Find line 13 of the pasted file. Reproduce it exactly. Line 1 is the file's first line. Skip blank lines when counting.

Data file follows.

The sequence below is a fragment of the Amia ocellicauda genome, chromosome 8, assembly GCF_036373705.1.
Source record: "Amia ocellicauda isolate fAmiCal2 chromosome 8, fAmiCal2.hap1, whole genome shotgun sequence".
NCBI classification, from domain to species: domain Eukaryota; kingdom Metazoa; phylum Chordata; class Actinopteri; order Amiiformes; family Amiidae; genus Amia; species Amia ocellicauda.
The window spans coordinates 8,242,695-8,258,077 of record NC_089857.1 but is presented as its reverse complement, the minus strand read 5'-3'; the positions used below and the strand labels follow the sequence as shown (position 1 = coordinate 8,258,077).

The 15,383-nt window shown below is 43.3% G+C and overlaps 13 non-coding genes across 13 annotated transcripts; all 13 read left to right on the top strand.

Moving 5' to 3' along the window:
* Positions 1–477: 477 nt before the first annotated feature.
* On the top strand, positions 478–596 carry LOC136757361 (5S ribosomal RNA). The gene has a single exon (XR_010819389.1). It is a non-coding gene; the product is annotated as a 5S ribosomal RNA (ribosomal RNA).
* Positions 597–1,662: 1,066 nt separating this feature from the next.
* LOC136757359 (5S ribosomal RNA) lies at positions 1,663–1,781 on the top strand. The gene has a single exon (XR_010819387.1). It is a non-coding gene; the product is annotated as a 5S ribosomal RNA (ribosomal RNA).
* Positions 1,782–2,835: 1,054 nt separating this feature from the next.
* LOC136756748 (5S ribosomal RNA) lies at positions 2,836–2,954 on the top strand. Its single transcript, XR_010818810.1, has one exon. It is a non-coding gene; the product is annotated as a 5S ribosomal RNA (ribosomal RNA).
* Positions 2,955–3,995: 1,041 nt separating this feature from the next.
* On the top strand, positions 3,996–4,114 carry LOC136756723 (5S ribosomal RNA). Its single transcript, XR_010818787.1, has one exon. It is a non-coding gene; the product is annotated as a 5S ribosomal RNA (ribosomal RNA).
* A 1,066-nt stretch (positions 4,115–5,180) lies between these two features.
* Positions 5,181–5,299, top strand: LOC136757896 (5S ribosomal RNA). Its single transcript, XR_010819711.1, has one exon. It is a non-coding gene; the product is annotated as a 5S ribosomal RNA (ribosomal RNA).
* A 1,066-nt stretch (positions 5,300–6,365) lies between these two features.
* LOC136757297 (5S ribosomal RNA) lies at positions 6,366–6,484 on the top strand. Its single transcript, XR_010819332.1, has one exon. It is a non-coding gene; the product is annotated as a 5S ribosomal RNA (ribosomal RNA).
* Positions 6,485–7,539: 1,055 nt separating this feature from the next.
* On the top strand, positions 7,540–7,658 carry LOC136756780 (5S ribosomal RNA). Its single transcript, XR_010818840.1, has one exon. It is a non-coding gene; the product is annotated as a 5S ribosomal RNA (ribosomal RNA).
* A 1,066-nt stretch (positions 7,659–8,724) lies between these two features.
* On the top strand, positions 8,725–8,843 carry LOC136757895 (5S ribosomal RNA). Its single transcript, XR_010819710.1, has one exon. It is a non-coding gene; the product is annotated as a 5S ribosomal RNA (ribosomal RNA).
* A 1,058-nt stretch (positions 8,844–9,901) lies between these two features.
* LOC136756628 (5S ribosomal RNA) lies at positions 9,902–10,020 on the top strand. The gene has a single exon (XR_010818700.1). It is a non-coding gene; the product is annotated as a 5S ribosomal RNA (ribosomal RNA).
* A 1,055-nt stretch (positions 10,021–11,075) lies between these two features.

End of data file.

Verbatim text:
* Positions 2,955–3,995: 1,041 nt separating this feature from the next.